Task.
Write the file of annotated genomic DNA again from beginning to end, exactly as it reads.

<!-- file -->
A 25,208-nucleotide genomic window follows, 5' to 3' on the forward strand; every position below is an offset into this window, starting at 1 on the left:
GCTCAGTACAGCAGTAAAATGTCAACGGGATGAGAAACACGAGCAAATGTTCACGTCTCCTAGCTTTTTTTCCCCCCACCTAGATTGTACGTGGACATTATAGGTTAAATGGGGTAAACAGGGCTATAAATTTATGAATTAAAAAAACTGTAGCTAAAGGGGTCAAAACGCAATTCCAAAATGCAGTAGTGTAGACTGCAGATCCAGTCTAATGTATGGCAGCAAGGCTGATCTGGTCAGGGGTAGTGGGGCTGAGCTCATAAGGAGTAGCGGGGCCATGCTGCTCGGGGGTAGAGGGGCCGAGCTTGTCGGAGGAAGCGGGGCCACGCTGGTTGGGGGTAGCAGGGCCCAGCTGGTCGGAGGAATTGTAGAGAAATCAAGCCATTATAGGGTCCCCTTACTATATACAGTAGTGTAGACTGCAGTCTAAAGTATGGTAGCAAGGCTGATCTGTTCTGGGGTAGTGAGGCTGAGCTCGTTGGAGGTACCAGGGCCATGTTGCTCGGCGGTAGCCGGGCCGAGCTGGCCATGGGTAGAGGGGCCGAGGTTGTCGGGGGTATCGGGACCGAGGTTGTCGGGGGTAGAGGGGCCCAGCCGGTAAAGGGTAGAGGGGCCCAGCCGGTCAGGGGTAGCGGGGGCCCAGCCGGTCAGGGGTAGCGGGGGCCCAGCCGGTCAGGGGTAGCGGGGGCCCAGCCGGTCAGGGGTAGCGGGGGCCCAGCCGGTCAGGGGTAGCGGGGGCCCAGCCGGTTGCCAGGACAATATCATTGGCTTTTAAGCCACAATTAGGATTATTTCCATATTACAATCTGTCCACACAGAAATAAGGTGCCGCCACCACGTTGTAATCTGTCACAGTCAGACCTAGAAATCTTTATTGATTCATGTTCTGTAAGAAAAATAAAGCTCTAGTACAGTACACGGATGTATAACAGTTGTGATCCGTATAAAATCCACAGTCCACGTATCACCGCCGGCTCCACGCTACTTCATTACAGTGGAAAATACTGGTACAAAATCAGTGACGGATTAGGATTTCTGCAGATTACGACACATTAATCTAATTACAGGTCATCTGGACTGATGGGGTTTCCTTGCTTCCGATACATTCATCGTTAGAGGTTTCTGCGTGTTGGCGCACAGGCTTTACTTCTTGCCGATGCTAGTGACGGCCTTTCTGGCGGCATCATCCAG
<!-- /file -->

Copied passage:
A 25,208-nucleotide genomic window follows, 5' to 3' on the forward strand; every position below is an offset into this window, starting at 1 on the left:
GCTCAGTACAGCAGTAAAATGTCAACGGGATGAGAAACACGAGCAAATGTTCACGTCTCCTAGCTTTTTTTCCCCCCACCTAGATTGTACGTGGACATTATAGGTTAAATGGGGTAAACAGGGCTATAAATTTATGAATTAAAAAAACTGTAGCTAAAGGGGTCAAAACGCAATTCCAAAATGCAGTAGTGTAGACTGCAGATCCAGTCTAATGTATGGCAGCAAGGCTGATCTGGTCAGGGGTAGTGGGGCTGAGCTCATAAGGAGTAGCGGGGCCATGCTGCTCGGGGGTAGAGGGGCCGAGCTTGTCGGAGGAAGCGGGGCCACGCTGGTTGGGGGTAGCAGGGCCCAGCTGGTCGGAGGAATTGTAGAGAAATCAAGCCATTATAGGGTCCCCTTACTATATACAGTAGTGTAGACTGCAGTCTAAAGTATGGTAGCAAGGCTGATCTGTTCTGGGGTAGTGAGGCTGAGCTCGTTGGAGGTACCAGGGCCATGTTGCTCGGCGGTAGCCGGGCCGAGCTGGCCATGGGTAGAGGGGCCGAGGTTGTCGGGGGTATCGGGACCGAGGTTGTCGGGGGTAGAGGGGCCCAGCCGGTAAAGGGTAGAGGGGCCCAGCCGGTCAGGGGTAGCGGGGGCCCAGCCGGTCAGGGGTAGCGGGGGCCCAGCCGGTCAGGGGTAGCGGGGGCCCAGCCGGTCAGGGGTAGCGGGGGCCCAGCCGGTCAGGGGTAGCGGGGGCCCAGCCGGTTGCCAGGACAATATCATTGGCTTTTAAGCCACAATTAGGATTATTTCCATATTACAATCTGTCCACACAGAAATAAGGTGCCGCCACCACGTTGTAATCTGTCACAGTCAGACCTAGAAATCTTTATTGATTCATGTTCTGTAAGAAAAATAAAGCTCTAGTACAGTACACGGATGTATAACAGTTGTGATCCGTATAAAATCCACAGTCCACGTATCACCGCCGGCTCCACGCTACTTCATTACAGTGGAAAATACTGGTACAAAATCAGTGACGGATTAGGATTTCTGCAGATTACGACACATTAATCTAATTACAGGTCATCTGGACTGATGGGGTTTCCTTGCTTCCGATACATTCATCGTTAGAGGTTTCTGCGTGTTGGCGCACAGGCTTTACTTCTTGCCGATGCTAGTGACGGCCTTTCTGGCGGCATCATCCAG